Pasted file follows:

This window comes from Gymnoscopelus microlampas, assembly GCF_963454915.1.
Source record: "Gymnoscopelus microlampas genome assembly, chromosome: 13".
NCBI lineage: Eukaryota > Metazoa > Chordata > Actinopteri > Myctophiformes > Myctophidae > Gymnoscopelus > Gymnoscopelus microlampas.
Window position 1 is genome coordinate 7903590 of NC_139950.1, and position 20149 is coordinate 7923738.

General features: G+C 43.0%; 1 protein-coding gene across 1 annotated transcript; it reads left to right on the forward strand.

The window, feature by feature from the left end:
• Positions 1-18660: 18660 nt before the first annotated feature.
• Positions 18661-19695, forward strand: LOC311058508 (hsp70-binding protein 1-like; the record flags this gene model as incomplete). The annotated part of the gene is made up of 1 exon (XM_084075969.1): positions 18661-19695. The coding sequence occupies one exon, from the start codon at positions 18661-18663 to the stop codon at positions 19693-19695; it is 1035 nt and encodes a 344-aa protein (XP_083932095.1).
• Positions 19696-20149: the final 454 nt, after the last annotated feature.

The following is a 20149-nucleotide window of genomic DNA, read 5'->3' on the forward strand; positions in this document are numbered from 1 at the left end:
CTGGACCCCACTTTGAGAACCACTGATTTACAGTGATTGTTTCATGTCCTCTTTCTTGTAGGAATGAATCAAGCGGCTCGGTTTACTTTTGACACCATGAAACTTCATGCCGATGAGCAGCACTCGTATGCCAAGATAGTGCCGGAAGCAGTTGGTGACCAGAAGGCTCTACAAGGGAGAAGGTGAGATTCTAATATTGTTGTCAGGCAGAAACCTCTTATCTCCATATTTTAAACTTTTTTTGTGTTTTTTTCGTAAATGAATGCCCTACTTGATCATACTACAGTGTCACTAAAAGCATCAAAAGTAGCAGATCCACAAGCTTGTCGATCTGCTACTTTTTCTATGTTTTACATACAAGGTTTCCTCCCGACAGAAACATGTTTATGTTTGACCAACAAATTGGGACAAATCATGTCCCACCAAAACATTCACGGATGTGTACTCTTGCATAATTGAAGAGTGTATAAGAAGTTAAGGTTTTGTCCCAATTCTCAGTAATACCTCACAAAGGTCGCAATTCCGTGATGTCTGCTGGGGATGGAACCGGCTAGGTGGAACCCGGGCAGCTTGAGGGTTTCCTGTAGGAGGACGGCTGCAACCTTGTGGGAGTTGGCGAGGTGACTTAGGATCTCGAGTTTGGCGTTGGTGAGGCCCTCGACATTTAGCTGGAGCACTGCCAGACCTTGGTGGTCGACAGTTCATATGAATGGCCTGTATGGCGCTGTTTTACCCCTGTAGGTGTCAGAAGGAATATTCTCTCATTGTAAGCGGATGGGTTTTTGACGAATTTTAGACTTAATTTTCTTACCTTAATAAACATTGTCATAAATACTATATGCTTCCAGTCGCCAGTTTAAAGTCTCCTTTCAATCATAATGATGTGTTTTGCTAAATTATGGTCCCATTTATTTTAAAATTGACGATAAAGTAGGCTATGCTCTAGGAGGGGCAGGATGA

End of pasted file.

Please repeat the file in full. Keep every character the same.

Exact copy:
This window comes from Gymnoscopelus microlampas, assembly GCF_963454915.1.
Source record: "Gymnoscopelus microlampas genome assembly, chromosome: 13".
NCBI lineage: Eukaryota > Metazoa > Chordata > Actinopteri > Myctophiformes > Myctophidae > Gymnoscopelus > Gymnoscopelus microlampas.
Window position 1 is genome coordinate 7903590 of NC_139950.1, and position 20149 is coordinate 7923738.

General features: G+C 43.0%; 1 protein-coding gene across 1 annotated transcript; it reads left to right on the forward strand.

The window, feature by feature from the left end:
• Positions 1-18660: 18660 nt before the first annotated feature.
• Positions 18661-19695, forward strand: LOC311058508 (hsp70-binding protein 1-like; the record flags this gene model as incomplete). The annotated part of the gene is made up of 1 exon (XM_084075969.1): positions 18661-19695. The coding sequence occupies one exon, from the start codon at positions 18661-18663 to the stop codon at positions 19693-19695; it is 1035 nt and encodes a 344-aa protein (XP_083932095.1).
• Positions 19696-20149: the final 454 nt, after the last annotated feature.

The following is a 20149-nucleotide window of genomic DNA, read 5'->3' on the forward strand; positions in this document are numbered from 1 at the left end:
CTGGACCCCACTTTGAGAACCACTGATTTACAGTGATTGTTTCATGTCCTCTTTCTTGTAGGAATGAATCAAGCGGCTCGGTTTACTTTTGACACCATGAAACTTCATGCCGATGAGCAGCACTCGTATGCCAAGATAGTGCCGGAAGCAGTTGGTGACCAGAAGGCTCTACAAGGGAGAAGGTGAGATTCTAATATTGTTGTCAGGCAGAAACCTCTTATCTCCATATTTTAAACTTTTTTTGTGTTTTTTTCGTAAATGAATGCCCTACTTGATCATACTACAGTGTCACTAAAAGCATCAAAAGTAGCAGATCCACAAGCTTGTCGATCTGCTACTTTTTCTATGTTTTACATACAAGGTTTCCTCCCGACAGAAACATGTTTATGTTTGACCAACAAATTGGGACAAATCATGTCCCACCAAAACATTCACGGATGTGTACTCTTGCATAATTGAAGAGTGTATAAGAAGTTAAGGTTTTGTCCCAATTCTCAGTAATACCTCACAAAGGTCGCAATTCCGTGATGTCTGCTGGGGATGGAACCGGCTAGGTGGAACCCGGGCAGCTTGAGGGTTTCCTGTAGGAGGACGGCTGCAACCTTGTGGGAGTTGGCGAGGTGACTTAGGATCTCGAGTTTGGCGTTGGTGAGGCCCTCGACATTTAGCTGGAGCACTGCCAGACCTTGGTGGTCGACAGTTCATATGAATGGCCTGTATGGCGCTGTTTTACCCCTGTAGGTGTCAGAAGGAATATTCTCTCATTGTAAGCGGATGGGTTTTTGACGAATTTTAGACTTAATTTTCTTACCTTAATAAACATTGTCATAAATACTATATGCTTCCAGTCGCCAGTTTAAAGTCTCCTTTCAATCATAATGATGTGTTTTGCTAAATTATGGTCCCATTTATTTTAAAATTGACGATAAAGTAGGCTATGCTCTAGGAGGGGCAGGATGA